I did manage to stow the awning properly when we left.
Other problems encountered have been that for both our first two outings, my jacks didn’t work. The second trip found the slide out not working. After the second trip the coach went into the shop for repairs. The jack problem turned out to be dirty wiring connections. The slide issue was caused by sheared off shear pins on the drive. So they didn’t end up costing us that much to repair.
Leavenworth WA is a small town that successfully recreated itself as a Bavarian styled, Christmas oriented town. Beginning as a small timber town, it became the headquarters for a regional railroad for a time until the railroad relocated up the road. In the early ’60s Leavenworth set out to transform itself.
The town itself is an visual imitation of a Bavarian village. Beer is ver popular with several microbrewery options. There are a lot of Christmas themed stores and several German restaurants. At Christmas they do a lot of Christmas lights.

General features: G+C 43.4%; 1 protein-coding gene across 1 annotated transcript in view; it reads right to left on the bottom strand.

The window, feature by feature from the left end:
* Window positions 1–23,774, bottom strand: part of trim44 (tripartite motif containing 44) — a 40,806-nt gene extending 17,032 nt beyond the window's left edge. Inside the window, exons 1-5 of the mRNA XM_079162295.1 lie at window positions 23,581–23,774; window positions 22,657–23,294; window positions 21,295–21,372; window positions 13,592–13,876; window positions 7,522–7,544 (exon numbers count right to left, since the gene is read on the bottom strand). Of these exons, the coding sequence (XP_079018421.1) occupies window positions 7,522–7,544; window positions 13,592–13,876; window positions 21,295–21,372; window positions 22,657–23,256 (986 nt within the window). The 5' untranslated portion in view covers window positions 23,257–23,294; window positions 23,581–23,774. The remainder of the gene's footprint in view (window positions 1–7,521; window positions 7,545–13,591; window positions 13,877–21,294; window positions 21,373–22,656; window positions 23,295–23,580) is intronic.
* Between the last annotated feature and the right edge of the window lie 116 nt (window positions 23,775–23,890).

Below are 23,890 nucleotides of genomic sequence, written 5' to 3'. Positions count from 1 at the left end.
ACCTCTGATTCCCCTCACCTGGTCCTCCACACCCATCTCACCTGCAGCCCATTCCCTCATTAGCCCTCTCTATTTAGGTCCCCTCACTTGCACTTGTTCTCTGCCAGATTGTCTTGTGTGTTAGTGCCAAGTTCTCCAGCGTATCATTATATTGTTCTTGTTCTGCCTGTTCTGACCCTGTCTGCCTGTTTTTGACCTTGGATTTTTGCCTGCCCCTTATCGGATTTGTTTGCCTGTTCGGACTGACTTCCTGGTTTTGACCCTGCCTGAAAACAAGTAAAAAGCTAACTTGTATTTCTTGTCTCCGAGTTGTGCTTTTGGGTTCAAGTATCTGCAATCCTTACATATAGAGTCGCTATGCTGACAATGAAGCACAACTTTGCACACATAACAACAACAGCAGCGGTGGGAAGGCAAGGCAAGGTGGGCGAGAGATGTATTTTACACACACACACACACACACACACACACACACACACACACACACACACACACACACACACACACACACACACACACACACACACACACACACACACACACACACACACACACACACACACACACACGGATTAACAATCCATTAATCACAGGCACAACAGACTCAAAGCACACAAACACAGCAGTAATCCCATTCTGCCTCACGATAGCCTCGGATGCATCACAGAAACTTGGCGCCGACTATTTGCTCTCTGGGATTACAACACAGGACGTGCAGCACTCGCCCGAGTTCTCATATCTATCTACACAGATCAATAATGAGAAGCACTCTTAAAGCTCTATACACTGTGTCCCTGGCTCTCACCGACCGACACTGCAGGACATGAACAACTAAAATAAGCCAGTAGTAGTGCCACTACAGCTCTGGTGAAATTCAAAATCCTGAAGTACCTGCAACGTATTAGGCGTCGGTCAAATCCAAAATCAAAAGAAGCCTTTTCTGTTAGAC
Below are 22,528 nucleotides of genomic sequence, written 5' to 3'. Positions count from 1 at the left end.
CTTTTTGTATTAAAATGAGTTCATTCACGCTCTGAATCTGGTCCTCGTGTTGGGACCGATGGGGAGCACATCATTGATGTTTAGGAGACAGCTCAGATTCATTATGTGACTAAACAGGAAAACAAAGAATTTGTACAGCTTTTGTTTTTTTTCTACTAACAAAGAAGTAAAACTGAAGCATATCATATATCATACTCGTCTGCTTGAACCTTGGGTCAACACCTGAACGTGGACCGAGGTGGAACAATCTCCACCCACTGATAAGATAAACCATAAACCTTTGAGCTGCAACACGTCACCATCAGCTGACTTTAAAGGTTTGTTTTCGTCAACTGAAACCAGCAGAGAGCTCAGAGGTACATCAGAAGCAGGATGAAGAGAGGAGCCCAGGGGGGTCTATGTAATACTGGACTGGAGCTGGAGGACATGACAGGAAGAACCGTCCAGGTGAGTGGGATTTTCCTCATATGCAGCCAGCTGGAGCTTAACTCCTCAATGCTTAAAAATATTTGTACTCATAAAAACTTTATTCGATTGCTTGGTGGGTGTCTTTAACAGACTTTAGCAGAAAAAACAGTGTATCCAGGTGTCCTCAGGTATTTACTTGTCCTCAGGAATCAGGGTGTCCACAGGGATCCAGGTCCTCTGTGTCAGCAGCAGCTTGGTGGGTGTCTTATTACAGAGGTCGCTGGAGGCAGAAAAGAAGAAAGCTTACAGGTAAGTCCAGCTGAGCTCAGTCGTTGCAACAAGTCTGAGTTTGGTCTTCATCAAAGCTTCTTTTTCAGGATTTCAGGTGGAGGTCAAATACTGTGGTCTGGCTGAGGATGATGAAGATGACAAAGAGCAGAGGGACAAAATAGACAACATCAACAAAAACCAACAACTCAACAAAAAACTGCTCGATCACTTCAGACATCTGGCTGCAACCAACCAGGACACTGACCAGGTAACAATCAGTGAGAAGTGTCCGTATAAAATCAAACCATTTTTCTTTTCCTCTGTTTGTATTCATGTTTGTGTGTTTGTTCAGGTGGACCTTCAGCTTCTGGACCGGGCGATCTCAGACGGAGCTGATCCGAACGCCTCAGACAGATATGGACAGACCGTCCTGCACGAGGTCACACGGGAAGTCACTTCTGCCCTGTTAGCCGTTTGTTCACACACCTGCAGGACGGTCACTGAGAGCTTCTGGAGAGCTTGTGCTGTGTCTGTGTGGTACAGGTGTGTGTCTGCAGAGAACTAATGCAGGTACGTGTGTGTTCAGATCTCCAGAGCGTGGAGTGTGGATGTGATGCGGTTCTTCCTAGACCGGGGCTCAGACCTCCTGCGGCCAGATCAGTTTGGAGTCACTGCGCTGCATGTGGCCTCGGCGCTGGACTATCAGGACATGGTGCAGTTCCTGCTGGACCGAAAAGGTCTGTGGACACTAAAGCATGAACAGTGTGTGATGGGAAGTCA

We stayed in the Icicle Creek Campground just outside of town. It is located between a 2-lane highway and Icicle Creek/River. The river splits temporarily just upstream of the campground and the smaller part is called the creek and passes by the campground before rejoining the main flow downstream of the campground.
When we arrived and checked in, we were guided to our spot and directed in. I’m certain I could have backed our coach into our spot in 2 or 3 (or maybe 4) moves. The man who spotted me had me in there in a single move. LOL!
I’ll let pictures tell the rest of the story.
Thanks for taking a look.